Kṣitigarbha (Sanskrit: क्षितिगर्भ, Chinese: 地藏; pinyin: Dìzàng; Japanese: 地蔵; rōmaji: Jizō; Korean: 지장(地藏); romaja: Jijang; Vietnamese: Địa Tạng) is a bodhisattva primarily revered in East Asian Buddhism and usually depicted as a Buddhist monk. His name may be translated as "Earth Treasury", "Earth Store", "Earth Matrix", or "Earth Womb". Kṣitigarbha is known for his vow to take responsibility for the instruction of all beings in the six worlds between the death of Gautama Buddha and the rise of Maitreya, as well as his vow not to achieve Buddhahood until all hells are emptied. He is therefore often regarded as the bodhisattva of hell-beings, as well as the guardian of children and patron deity of deceased children and aborted fetuses in Japanese culture, where he is known as Jizō or Ojizō-sama.
(Pinyin: Dìzàng Púsà)
(romaji: Jizō Bosatsu)
(RR: Jijang Bosal)
Phra Kasiti Khappha Phothisat
Wylie: sa yi snying po
THL: Sa Yi Nyingpo
|Vietnamese||Địa Tạng Vương Bồ tát|
|Venerated by||Mahāyāna, Vajrayāna|
At the pre-Tang dynasty grottos in Dunhuang and Longmen, he is depicted in a classical bodhisattva form. After the Tang, he became increasingly depicted as a monk carrying Buddhist prayer beads and a staff.
His full name in Chinese is Dayuan Dizang Pusa (Chinese: 大願地藏菩薩; pinyin: Dàyuàn Dìzàng Púsà), or "Bodhisattva King Kṣitigarbha of the Great Vow," pronounced Daigan Jizō Bosatsu in Japanese and Jijang Bosal in Korean. This name is a reference to his pledge, as recorded in the sutras, to take responsibility for the instruction of all beings in the six worlds in the era between the parinirvana of the Buddha and the rise of Maitreya. Because of this important role, shrines to Kṣitigarbha often occupy a central role in temples, especially within the memorial halls or mausoleums.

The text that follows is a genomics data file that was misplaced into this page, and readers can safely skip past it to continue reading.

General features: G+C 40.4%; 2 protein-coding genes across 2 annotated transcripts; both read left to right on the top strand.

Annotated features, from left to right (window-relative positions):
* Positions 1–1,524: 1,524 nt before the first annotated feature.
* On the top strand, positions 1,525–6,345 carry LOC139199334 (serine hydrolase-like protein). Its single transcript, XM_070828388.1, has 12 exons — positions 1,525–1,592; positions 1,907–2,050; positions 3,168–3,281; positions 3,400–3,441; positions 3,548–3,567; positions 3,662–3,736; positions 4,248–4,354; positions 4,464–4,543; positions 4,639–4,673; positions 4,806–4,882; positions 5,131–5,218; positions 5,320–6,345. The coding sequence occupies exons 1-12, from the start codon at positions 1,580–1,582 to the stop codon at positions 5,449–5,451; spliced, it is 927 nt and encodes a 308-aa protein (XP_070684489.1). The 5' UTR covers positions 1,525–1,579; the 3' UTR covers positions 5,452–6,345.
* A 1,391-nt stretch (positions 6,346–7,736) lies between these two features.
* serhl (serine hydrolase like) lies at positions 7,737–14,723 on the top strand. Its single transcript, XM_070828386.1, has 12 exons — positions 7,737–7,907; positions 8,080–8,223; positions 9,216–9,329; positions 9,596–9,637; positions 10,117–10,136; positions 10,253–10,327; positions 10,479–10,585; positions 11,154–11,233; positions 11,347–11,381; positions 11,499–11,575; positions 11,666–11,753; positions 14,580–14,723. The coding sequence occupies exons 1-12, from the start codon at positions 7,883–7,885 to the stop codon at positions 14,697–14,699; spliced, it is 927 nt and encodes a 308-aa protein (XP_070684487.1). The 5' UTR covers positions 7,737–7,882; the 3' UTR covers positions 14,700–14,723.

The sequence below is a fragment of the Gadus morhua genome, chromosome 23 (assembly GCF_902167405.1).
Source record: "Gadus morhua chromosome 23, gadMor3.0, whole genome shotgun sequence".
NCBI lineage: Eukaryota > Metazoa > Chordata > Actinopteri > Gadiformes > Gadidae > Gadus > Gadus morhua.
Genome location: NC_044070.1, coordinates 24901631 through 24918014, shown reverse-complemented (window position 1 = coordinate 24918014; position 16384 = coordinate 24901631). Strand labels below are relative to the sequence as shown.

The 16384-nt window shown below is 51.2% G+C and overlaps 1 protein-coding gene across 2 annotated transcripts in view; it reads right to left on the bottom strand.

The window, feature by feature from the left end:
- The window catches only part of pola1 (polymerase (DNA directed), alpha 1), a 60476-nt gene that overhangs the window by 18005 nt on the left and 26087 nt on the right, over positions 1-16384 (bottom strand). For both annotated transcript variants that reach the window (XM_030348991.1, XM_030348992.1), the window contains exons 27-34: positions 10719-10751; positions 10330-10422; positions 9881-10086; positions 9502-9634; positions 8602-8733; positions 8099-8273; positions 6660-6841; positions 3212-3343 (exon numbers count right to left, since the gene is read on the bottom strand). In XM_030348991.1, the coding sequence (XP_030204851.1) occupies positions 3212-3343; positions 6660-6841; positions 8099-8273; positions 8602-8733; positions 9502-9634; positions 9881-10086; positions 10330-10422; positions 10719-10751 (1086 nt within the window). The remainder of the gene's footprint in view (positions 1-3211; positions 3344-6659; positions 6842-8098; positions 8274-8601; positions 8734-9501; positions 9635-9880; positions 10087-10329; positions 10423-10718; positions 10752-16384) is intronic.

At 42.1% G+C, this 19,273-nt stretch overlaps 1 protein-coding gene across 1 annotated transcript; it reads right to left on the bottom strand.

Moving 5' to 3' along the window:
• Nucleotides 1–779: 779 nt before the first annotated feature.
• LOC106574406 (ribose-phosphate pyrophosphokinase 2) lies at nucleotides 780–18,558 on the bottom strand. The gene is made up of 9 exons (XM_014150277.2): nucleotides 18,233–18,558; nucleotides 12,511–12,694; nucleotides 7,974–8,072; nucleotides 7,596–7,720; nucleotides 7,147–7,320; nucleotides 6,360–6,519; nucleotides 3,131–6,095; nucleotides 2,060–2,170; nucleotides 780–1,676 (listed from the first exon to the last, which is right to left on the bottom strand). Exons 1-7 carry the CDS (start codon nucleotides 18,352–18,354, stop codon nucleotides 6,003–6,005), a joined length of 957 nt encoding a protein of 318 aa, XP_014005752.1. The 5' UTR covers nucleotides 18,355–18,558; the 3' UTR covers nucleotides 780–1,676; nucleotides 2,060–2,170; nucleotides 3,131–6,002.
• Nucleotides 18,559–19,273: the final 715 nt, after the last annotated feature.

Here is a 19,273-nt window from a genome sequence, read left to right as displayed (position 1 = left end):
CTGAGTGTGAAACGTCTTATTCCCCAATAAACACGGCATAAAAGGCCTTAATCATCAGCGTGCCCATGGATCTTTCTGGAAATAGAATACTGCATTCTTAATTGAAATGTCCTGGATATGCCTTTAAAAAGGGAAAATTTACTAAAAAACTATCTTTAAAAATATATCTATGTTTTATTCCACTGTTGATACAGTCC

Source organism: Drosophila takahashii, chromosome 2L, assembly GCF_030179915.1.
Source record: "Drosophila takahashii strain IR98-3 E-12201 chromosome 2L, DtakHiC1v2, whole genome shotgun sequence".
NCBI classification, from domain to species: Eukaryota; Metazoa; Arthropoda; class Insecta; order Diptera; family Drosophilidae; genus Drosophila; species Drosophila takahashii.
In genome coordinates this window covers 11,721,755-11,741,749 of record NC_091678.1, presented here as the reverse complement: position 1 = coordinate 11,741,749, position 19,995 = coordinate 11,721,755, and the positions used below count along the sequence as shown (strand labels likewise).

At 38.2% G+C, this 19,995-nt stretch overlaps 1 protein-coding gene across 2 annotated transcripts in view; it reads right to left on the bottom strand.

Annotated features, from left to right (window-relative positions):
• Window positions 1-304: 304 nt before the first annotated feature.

The story of Kṣitigarbha was first described in the Kṣitigarbha Bodhisattva Pūrvapraṇidhāna Sūtra, one of the most popular Mahayana sutras. This sutra is said to have been spoken by the Buddha towards the end of his life to the beings of the Trāyastriṃśa Heaven as a mark of gratitude and remembrance for his beloved mother, Maya. The Kṣitigarbha Bodhisattva Pūrvapraṇidhāna Sūtra begins, "Thus have I heard. Once the Buddha was abiding in Trayastrimsas Heaven in order to expound the Dharma to his mother."
The Kṣitigarbha Bodhisattva Pūrvapraṇidhāna Sūtra was first translated from Sanskrit into Chinese between 695-700 CE, during the Tang dynasty, by the Tripiṭaka master Śikṣānanda, a Buddhist monk from Khotan who also provided a new translation of the Avataṃsaka Sūtra and the Laṅkāvatāra Sūtra. However, some scholars have suspected that instead of being translated, this text may have originated in China, since no Sanskrit manuscripts of this text have been found. Part of the reason for suspicion is that the text advocates filial piety, which was stereotypically associated with Chinese culture. It stated that Kṣitigarbha practised filial piety]as a mortal, which eventually led to making great vows to save all sentient beings. Since then, other scholars such as Gregory Schopen have pointed out that Indian Buddhism also had traditions of filial piety. Currently there is no definitive evidence indicating either an Indian or Chinese origin for the text.